Morphy’s rolls out rare signs, globes for April 3 Gas & Oil Auction
DENVER, Pa. – If condition is king, then expect a red carpet to be rolled out on April 3 as Morphy’s presents a regal auction line-up of gorgeous signs, gas globes and early pumps in a 746-lot Automobilia & Petroliana Auction. Absentee and Internet live bidding will be available through LiveAuctioneers.
The high-octane selection includes many entries from collections that were established back when petroleum-related items in pristine condition were much easier to find.
“There are many signs in this sale that would be hard to improve upon. They would be considered upgrades for even the finest of known private collections,” said John Mihovetz, Head of Morphy’s Automobilia & Petroliana division.
Rare, highly prized examples in unheard-of condition set to cross the auction block
A case in point is the outstanding double-sided Shell Motor Oil die-cut Motor Oil sign dated 1931. With strong crimson and orange coloration and only minor edge wear, the 23 by 23½-inch clamshell-shape sign is rated a solid 9.5 out of 10. Estimate: $3,500-$5,000
Hailing from Great Britain, a very rare double-sided die-cut porcelain sign for Morris Trucks is designed as a head-on view of a radiator emblazoned with the slogan “Buy British and be proud of it.” Displaying excellent color and gloss, it is one of the best examples of its type that Morphy’s team of experts has ever seen. Its sides are rated condition 8.9+ and 8.75+, respectively. Estimate: $3,000-$5,000
Big, bold and all-American would be the way to describe one of the auction’s top highlights: a sensational Ford V8 porcelain dealership sign. It’s so large at 75½ inches by 40½ inches that it had to be designed as two parts that fit together perfectly and seamlessly – Henry Ford wouldn’t have had it any other way. The result is an iconic piece of advertising in beautiful 8.75+ condition, estimated at $15,000-$25,000.
Advertising signs featuring stylish ladies have always commanded a premium price, and there are two such signs worthy of special mention in the April 3 sale. The first is a highly sought-after Boyce Moto Meter Authorized Service Station tin flange sign (shown at top of page). It carries the image of a young woman in Art Deco attire, pointing gracefully at one of the company’s meters. With colorfully lithographed sides in condition 8.75+ and 8.5, respectively, it comes to auction with a $15,000-$25,000 estimate. The second, a double-sided die-cut tin flange sign, harkens to circa-1907 and bears the image of a well-dressed woman of the 20th century’s first decade. “Very few examples of this sign are known to exist,” said Mihovetz. “They hardly ever come up for sale.” Estimate: $15,000-$25,000
A fantastic collection of antique and vintage license plates takes collectors on a virtual motoring trip from coast to coast. Apportioned into 181 lots, the collection includes very early plates that are now as scarce as hen’s teeth.
For example, there’s a grouping of 40 Rhode Island passenger plates with the same three-digit number — 394 — starting with the first-issue 1904 production run and ending in 1966. Only two years are missing from the consecutive series: 1918 and 1946. The lot (six plates shown above) is estimated at $30,000-$40,000.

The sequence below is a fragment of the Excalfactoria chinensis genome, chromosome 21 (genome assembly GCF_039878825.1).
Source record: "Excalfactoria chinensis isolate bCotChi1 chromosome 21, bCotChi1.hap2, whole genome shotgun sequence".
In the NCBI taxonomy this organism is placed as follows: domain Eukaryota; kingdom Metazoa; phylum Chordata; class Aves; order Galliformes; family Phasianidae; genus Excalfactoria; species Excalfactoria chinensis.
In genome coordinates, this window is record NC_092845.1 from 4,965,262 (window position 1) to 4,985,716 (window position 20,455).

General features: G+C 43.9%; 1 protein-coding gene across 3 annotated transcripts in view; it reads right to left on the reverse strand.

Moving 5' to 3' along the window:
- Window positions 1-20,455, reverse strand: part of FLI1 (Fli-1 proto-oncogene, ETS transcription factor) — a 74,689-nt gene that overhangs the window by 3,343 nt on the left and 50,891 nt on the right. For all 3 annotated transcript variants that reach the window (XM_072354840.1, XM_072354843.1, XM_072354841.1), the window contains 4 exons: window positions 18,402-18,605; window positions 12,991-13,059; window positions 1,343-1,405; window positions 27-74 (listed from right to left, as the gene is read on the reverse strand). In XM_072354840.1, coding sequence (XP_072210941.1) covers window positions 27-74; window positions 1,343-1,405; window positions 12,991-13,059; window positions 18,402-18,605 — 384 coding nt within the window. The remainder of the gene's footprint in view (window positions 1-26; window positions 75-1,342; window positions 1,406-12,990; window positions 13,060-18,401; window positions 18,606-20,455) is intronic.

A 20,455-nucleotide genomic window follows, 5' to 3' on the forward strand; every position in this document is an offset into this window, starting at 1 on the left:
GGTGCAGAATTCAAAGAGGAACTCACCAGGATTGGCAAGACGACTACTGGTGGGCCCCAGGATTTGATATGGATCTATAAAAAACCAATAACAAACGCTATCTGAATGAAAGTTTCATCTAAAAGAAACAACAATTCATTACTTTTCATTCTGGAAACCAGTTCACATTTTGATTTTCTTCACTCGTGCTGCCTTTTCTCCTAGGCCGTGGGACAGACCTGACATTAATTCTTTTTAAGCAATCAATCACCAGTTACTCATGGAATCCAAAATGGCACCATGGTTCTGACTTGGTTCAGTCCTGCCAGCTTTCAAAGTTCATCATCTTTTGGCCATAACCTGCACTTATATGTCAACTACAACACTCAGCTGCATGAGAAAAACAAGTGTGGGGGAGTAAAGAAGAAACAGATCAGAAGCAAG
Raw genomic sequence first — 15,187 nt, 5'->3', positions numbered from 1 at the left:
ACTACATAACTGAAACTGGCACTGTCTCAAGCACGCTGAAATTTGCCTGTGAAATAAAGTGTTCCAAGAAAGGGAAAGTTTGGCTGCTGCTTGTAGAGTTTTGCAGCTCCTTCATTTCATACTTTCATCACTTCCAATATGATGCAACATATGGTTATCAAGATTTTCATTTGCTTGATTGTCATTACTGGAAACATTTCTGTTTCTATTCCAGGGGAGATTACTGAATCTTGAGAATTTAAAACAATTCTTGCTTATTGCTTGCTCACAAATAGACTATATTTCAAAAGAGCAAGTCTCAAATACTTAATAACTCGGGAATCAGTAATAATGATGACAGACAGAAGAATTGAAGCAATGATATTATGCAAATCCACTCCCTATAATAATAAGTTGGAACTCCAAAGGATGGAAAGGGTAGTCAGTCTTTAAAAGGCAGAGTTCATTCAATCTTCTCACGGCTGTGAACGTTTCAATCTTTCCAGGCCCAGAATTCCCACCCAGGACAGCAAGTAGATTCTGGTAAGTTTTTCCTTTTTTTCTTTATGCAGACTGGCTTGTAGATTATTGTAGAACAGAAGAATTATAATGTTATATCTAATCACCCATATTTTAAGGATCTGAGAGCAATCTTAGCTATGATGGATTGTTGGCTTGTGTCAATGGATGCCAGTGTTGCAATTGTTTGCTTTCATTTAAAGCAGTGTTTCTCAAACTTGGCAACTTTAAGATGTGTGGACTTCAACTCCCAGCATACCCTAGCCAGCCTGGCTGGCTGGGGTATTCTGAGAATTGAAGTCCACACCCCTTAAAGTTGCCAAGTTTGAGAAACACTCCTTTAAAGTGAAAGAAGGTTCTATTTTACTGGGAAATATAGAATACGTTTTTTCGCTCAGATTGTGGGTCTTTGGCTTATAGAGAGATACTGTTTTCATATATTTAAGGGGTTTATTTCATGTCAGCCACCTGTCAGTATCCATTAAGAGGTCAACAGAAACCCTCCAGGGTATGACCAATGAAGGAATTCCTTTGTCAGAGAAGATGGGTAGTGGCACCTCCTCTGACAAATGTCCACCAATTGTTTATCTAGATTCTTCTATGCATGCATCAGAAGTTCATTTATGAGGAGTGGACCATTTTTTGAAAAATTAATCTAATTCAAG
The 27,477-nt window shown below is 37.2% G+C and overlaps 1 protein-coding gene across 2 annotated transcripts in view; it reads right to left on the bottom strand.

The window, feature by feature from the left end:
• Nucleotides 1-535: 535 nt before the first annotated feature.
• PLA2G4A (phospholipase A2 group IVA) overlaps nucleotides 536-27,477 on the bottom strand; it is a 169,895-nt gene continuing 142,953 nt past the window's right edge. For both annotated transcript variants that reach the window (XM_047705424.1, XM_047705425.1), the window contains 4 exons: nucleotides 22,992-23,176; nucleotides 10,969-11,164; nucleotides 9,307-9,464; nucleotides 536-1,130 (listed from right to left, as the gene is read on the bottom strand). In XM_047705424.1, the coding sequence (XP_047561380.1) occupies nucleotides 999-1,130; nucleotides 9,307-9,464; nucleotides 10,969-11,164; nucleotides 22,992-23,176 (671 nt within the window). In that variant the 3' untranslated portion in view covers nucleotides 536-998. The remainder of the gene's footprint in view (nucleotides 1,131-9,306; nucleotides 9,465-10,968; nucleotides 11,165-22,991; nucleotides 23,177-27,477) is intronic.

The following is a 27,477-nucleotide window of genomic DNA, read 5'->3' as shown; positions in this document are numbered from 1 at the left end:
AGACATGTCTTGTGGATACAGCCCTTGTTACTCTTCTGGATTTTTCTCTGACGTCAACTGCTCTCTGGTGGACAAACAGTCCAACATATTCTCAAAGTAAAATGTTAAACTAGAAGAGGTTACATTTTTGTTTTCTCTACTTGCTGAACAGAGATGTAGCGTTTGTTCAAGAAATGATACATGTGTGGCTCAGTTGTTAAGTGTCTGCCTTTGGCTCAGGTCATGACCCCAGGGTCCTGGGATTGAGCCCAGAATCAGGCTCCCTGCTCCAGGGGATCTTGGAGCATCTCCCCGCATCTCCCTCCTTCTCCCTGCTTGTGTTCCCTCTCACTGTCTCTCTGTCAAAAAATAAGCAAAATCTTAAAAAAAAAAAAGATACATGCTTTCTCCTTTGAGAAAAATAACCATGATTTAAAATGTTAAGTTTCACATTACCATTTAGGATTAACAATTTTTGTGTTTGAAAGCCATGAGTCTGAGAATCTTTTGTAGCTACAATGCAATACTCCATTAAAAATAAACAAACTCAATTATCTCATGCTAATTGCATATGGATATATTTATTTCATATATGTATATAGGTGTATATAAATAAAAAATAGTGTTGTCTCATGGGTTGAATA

Another extreme rarity, a 1905 leather and aluminum Michigan license plate was in use before the state actually produced license plates. It was issued to the Packard Car Company and used from 1905 through June 1907. In 9.0 condition and the only known example of its type, it is expected to make $10,000-$15,000 at Morphy’s April 3 auction.
Petroliana collectors never tire of pretty Polly, the vibrantly hued parrot mascot for Polly Premium Motor Oil. Posed on her perch and boasting excellent color and gloss, she graces Morphy’s sale roster from the front of a coveted one-quart Polly can graded 8.9. It will take more than a cracker to take Polly home on auction day, as the can is estimated at $2,500-$4,500.
Morphy’s is well known in the collector community as the go-to source for rare gas pump globes. A fantastic array awaits bidders on auction day, including several that are especially rare, such as the 15-inch single-lens globe for the West Coast company Beacon Gasoline. Finished in bright primary colors with an appealing graphic of a beaming lighthouse, this extremely rare globe is expected to make $7,500-$15,000.
In all, there are 85 stunning gas globes from which to choose, each a work of art on glass. An excellent example of an etched one-piece Independent brand Royal Gasoline globe is graded 9.0 and estimated at $4,000-$6,000; while a perennial collector favorite, a 15-inch Jones Bros. Red Hat Gasoline & Air globe on its original metal body will cross the auction block with a $2,500-$4,500 estimate.
Now a quaint reminder of the early days of “filling stations,” an all-original Correct Measure 5-gallon visible gas pump has never been cleaned or opened. Remarkably, all of its mechanisms are in working order, and the cylinder is in nice condition with original Tydol coloration and a desirable patina that can only be achieved naturally over time. Its pre-sale estimate is $3,000-$5,000.
Morphy’s Wednesday, April 3 Automobilia & Petroliana Auction will start at 9 a.m. Eastern Time. Absentee and Internet live bidding will be available through LiveAuctioneers. On April 2, the day prior to the auction, preview hours will be extended till 6 p.m. For additional information on any item in the sale, call 877-968-8880 or email email@example.com.